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Speech Writing

Speeches . Most of us have to make one at some point and it is a genuinely terrifying prospect - standing up in front of other people and basically asking them to judge you on whatever opinion you have decided to put across. I am by no means an 'eager public speaker' and have next to no experience in that, having done one speech in February of this year on Self Service Checkouts "of all things" (to quote my English teacher ).

Here, I am just going to 'relive' (quote unquote) my experience and in doing so give some tips and examples of what I should have done, what I could have done and what I might have done had I had someone to learn from their mistakes.

1. Choose your topic carefully

By saying this, I may as well be standing on the rooftop screaming 'don't do what I did !' Into a megaphone. When you are hit with the news that you are going to have to write a speech, and not only that, you are going to have to perform it in front of your peers, your mind usually draws a complete blank .

- Do not use this as an opportunity to latch on to the first idea that pops into your head unless you are definitely sure that that is what you want to do . It may end up sounding quite petty and ignorant compared to some of the issues in other people's speeches (personal experience, yes).

- Choose something relevant, something interesting to others and most importantly, something you are actually interested in yourself.

- The best speeches I heard were about politically fore-fronted ideas, such as Inequality, Feminism and Racism. All had strong arguments, logical conclusions and offered practical solutions to the problems they were portraying.

- If you don't have any burning passions or ideas, that is OK.

- Ask around a bit , see what other people are doing and take inspiration from them.

- Remember that at the end of the day , you are being judged on the quality of your speech, not the originality of it.

2. Do research!

This may be the most important step in ensuring that your speech is good and respectable having a lot of statistics and quotes show that you aren't alone in your opinion and that you have the skills to portray that evidence in an enlightening way.

- Literally anything can be found on the internet, so no matter your stance, you will be able to find something promoting your opinion, and something else demoting it.

- In the words of everyone and their hamster, use reputable sources (which to be fair, is easier said than done).

- Most of the time , statistics and things will vary depending on what you look at, and finding definitive numbers is near impossible. Just go with whatever seems the most probably - and to be fair , no one is going to check - teachers usually say you can just make up statistics anyway.

- If you are using anything you have taken from a website, or book, or whatever, try and give reference to that person or site . Of course, it does seem quite pointless and literally no one is going to check if you don't, but it makes your writing seem more legitimate and well researched.

3. Your speech is in English, not gobbeldegook

Try to avoid technical language, literary waffle and show - offish vocabulary.

- It should be formal, polite, well written, and understandable.

- No one is going to listen to you or catch anything that you are saying if the only things that they can hear are 'asinine monopolization ' and 'quasi-efficient robots' ( To use just a few examples of my pretentious language).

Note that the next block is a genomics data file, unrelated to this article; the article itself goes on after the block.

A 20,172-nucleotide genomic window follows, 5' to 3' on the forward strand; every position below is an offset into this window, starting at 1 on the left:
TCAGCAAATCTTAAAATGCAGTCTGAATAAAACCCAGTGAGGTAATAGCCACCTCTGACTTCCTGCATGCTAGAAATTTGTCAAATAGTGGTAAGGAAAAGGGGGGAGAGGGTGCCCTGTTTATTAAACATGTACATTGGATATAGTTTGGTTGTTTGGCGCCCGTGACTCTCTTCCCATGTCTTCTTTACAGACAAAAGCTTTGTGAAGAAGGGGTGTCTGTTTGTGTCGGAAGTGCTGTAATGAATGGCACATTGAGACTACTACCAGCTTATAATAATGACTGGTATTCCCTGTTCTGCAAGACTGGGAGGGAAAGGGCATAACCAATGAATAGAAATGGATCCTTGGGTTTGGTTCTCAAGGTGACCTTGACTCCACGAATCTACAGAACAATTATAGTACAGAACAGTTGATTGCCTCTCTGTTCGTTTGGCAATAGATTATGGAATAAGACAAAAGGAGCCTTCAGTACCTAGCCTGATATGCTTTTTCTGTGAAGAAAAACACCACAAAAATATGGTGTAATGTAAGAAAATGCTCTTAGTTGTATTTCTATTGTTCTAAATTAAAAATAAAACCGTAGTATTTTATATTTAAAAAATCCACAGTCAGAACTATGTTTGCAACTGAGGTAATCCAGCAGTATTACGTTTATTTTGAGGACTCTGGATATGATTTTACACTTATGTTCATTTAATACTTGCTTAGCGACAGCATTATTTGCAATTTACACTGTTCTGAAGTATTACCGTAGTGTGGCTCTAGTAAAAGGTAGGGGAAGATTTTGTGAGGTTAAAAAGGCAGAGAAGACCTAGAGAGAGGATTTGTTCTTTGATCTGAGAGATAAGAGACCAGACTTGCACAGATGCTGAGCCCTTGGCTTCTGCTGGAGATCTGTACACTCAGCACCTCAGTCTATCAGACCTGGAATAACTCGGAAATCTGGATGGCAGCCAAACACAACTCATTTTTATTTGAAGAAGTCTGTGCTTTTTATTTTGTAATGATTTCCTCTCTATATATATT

- Try to keep large words and technical jargon to a minimum, and maximise the amount of rhetorical techniques used (as I am sure will be drilled into you a lot).

- Try and keep the focus on the topic of your speech and avoid going off into tangents about other , less relevant things .

- Don't worry if it is a bit too long or a bit short. If you are happy with it and feel like you put in the required amount of effort, that is all that matters. I think my speech was about 4-5 minutes long, but I heard some that were more like 7 or 8 and others that barely filled 2.

4. Delivery is important - but perhaps not the most important

Chances are, this is the part of the speech process you are most dreading. And yes. It is terrifying, I am not going to to lie to you. I'm not going to berate you with 'It's not as bad as it seems' or 'you are overreacting ' or 'don't worry, you will feel better afterwards' and 'there are much bigger things than this speech, no one cares' etc, as most of the time these either aren't true or they aren't helpful in any way. Your feelings are totally real and unless you are a naturally confident or calm person, you are bound to feel scared . Some randomer on a blog isn't going to change that .

Also, in my experience, the delivery of your speech is not the thing you are marked on, it is the speeches content. In my case, all the delivery did was bump you up a mark if the teacher found it particularly outstanding.

Bearing that in mind

- Try not to go too fast (easier said than done , yes)

- Maybe add in pauses and things for dramatic effect. If you can't remember where they are supposed to go, write them on to your flash cards as no one is going to see them anyway

- Deliver it in the best way you can deliver it, given how you feel . Don't compare your speech to another classmates speech, and definitely don't compare deliveries as all that really is is a confidence test.

All in all , just try and enjoy the speech writing process.

I hope you learned a bit from my mistakes, and that you choose a topic that you are at least marginally satisfied with.

Megan, Year 9


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